Part of the solution is separate the people who may have a naturally negative approach to ideas from the idea creators. You only bring them into the process when their critical thinking can make a contribution.

It has also been our experience that the people who are critical thinkers and come across as negative idea killers aren't that way in their lives. It is somewhat an adopted persona in corporations. If we create a different set of ground rules for how we work together it turns out these people can modify their behavior and be as prolific as idea creators as anyone else. This is true as long as they feel safe and feel their inputs are going to be respected.

VB: It may also depend on how the question is asked when they are participating.

Langdon Morris: It is a gradual process. People need to know they should take their time when creating ideas, that the process is not trying to filter or reject their ideas. There's plenty of time for filtering and making decisions down the road. It is not like we're going to adopt every idea that comes up. We are going to take as many ideas as possible and then figure out which are right for us right now.

VB: "…collaboration is in a fundamental way the very foundation of business success. It is also a key foundation of innovation, because success at innovation requires massive amounts of effective collaboration." Is the social nature of the innovation process often forgotten when organizations try to increase their innovation results?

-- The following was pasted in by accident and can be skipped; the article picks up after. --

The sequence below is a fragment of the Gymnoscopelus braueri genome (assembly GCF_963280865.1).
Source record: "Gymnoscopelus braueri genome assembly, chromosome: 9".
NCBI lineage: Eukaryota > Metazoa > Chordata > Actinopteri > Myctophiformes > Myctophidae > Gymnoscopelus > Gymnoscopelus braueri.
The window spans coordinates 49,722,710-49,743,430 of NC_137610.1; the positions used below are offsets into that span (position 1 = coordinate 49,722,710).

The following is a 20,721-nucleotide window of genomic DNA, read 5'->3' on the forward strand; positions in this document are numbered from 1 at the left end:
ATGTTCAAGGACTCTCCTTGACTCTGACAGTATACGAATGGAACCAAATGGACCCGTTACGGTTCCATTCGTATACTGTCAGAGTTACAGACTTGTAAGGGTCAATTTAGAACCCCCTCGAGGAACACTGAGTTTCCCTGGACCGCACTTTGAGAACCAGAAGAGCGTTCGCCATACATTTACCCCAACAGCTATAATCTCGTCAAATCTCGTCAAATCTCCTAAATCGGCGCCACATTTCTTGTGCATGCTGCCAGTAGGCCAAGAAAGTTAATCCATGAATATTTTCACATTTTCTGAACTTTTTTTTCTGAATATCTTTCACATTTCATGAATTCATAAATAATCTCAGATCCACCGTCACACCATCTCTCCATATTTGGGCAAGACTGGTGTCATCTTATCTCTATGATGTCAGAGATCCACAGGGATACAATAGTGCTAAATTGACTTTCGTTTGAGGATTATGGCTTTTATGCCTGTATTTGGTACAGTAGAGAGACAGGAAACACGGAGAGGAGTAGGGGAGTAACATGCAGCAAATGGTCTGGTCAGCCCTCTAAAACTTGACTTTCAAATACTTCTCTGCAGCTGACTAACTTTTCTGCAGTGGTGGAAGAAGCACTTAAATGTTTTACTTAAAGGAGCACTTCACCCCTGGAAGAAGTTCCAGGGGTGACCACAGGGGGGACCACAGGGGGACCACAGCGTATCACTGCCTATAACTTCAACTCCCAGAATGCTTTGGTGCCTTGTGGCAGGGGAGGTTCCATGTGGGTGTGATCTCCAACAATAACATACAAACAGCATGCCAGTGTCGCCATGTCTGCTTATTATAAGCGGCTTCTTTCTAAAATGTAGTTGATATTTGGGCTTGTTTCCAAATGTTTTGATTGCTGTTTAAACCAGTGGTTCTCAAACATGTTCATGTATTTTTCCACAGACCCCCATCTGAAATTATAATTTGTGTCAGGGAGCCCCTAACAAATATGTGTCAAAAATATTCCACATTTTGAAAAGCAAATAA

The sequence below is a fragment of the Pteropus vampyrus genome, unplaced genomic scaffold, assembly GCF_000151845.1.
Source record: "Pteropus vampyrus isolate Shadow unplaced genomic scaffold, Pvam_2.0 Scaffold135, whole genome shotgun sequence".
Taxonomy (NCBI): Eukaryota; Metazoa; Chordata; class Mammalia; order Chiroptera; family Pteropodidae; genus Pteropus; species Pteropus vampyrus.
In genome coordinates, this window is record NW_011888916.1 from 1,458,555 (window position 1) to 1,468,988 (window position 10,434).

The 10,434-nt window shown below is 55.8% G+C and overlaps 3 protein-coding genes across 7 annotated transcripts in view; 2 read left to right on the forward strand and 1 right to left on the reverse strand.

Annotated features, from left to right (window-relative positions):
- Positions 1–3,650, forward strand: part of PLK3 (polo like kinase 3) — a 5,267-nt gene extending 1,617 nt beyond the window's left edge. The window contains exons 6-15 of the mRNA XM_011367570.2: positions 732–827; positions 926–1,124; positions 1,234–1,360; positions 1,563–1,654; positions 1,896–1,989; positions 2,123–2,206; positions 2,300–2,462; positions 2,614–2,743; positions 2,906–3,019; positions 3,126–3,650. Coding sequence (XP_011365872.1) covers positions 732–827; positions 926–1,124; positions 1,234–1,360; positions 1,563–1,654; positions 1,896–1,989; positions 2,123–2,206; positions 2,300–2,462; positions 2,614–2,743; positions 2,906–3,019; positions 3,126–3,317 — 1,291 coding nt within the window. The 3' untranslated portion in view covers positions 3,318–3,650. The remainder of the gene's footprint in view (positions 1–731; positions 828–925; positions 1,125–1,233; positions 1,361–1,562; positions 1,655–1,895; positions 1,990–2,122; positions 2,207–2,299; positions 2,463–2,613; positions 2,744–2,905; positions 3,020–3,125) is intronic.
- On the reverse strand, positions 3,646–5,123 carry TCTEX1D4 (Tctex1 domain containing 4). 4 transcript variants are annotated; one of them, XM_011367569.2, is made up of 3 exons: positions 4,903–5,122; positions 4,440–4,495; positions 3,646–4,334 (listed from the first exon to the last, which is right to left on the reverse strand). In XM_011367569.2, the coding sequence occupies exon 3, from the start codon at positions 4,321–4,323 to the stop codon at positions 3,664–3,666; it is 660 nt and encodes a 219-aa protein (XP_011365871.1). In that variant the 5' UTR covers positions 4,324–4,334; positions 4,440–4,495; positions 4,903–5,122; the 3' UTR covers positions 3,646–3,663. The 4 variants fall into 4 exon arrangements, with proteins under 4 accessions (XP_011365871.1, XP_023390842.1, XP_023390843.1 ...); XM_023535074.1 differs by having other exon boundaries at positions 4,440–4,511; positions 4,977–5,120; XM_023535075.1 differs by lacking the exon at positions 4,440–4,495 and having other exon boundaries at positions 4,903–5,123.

Langdon Morris: I think people are now aware of the social nature of innovation. They may not be sure what to do about it from a management perspective but I think they are quite aware.

VB: That is where having a process helps.

Langdon Morris: Absolutely. A process, a framework, or a structure. Any of those words can describe what you're looking for, which is a way to bring coherence and order to an inherently messy process. We're talking about new ideas, the need to build on ideas, and to change, adapt, and be flexible.

You don't know at the beginning of the process what the output is going to be. You don't know what the best idea is going to be. You haven't generated the ideas yet. If nothing else, the challenge is to live with the messiness, the ambiguities long enough to understand that the best concepts and ideas are still to be processed.

It's a matter of balancing two things. You can't live in ambiguity forever. There is a time for ambiguity, and a time for making decisions and moving on.

VB: You talk about the plight of General Motors in several places in your book, such as their scaling back of support for Saturn despite its business model of transforming the car buying experience, poor collaboration between management and labor, its obsolete market segmentation model which has different subsidiaries producing different models of cars, and in the 70s and 80s standardizing the look of its cars to achieve manufacturing efficiencies. Is GM still destined for oblivion despite the U.S. government's bailout, or have its' leaders learned from their past failures and created a better vision of what should be?

Langdon Morris: I wish I knew the answer to that question. Likely if I knew them personally I would have a clearer idea, but I don't.

We only know what they are saying and doing by what is reported in the press. We'll only know for sure if things start to change.

VB: You say, "…90% of all the scientists who ever lived are still alive, and still working." Does this help to explain why competition in the business world is increasing at an ever-escalating pace?

Langdon Morris: Absolutely, yes. Science is clearly driving change. Science and technology drive social change, which in turn drive change in the marketplace.